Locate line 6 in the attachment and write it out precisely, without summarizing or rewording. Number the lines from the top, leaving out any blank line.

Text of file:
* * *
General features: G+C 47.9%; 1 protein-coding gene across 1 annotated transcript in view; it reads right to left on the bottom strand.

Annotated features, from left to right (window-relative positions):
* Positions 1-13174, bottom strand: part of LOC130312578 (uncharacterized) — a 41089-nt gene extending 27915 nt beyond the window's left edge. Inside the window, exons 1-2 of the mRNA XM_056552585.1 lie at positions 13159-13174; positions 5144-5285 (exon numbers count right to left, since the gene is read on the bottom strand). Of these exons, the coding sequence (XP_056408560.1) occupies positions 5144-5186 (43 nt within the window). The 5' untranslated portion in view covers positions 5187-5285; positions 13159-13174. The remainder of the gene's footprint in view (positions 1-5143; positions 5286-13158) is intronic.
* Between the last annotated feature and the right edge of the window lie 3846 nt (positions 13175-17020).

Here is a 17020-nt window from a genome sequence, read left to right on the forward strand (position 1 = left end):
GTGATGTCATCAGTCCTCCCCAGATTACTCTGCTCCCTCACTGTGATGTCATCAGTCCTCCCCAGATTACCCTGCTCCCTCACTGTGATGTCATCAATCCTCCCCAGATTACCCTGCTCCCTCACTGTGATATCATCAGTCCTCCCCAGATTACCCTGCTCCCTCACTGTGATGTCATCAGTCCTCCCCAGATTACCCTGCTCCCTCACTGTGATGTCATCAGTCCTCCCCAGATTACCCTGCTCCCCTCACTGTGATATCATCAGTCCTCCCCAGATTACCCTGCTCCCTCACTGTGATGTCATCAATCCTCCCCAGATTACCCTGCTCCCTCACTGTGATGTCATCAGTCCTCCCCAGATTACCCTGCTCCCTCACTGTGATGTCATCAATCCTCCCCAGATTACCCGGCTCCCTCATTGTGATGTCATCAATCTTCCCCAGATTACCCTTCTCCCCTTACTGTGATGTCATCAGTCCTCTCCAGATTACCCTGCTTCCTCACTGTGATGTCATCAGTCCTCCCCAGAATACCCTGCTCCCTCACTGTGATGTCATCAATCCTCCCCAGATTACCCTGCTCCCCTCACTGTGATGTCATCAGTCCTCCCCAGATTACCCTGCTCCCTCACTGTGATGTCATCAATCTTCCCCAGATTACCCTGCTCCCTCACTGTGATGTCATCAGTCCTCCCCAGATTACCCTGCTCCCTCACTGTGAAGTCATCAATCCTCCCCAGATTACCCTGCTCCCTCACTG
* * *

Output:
GTGATGTCATCAGTCCTCCCCAGATTACTCTGCTCCCTCACTGTGATGTCATCAGTCCTCCCCAGATTACCCTGCTCCCTCACTGTGATGTCATCAATCCTCCCCAGATTACCCTGCTCCCTCACTGTGATATCATCAGTCCTCCCCAGATTACCCTGCTCCCTCACTGTGATGTCATCAGTCCTCCCCAGATTACCCTGCTCCCTCACTGTGATGTCATCAGTCCTCCCCAGATTACCCTGCTCCCCTCACTGTGATATCATCAGTCCTCCCCAGATTACCCTGCTCCCTCACTGTGATGTCATCAATCCTCCCCAGATTACCCTGCTCCCTCACTGTGATGTCATCAGTCCTCCCCAGATTACCCTGCTCCCTCACTGTGATGTCATCAATCCTCCCCAGATTACCCGGCTCCCTCATTGTGATGTCATCAATCTTCCCCAGATTACCCTTCTCCCCTTACTGTGATGTCATCAGTCCTCTCCAGATTACCCTGCTTCCTCACTGTGATGTCATCAGTCCTCCCCAGAATACCCTGCTCCCTCACTGTGATGTCATCAATCCTCCCCAGATTACCCTGCTCCCCTCACTGTGATGTCATCAGTCCTCCCCAGATTACCCTGCTCCCTCACTGTGATGTCATCAATCTTCCCCAGATTACCCTGCTCCCTCACTGTGATGTCATCAGTCCTCCCCAGATTACCCTGCTCCCTCACTGTGAAGTCATCAATCCTCCCCAGATTACCCTGCTCCCTCACTG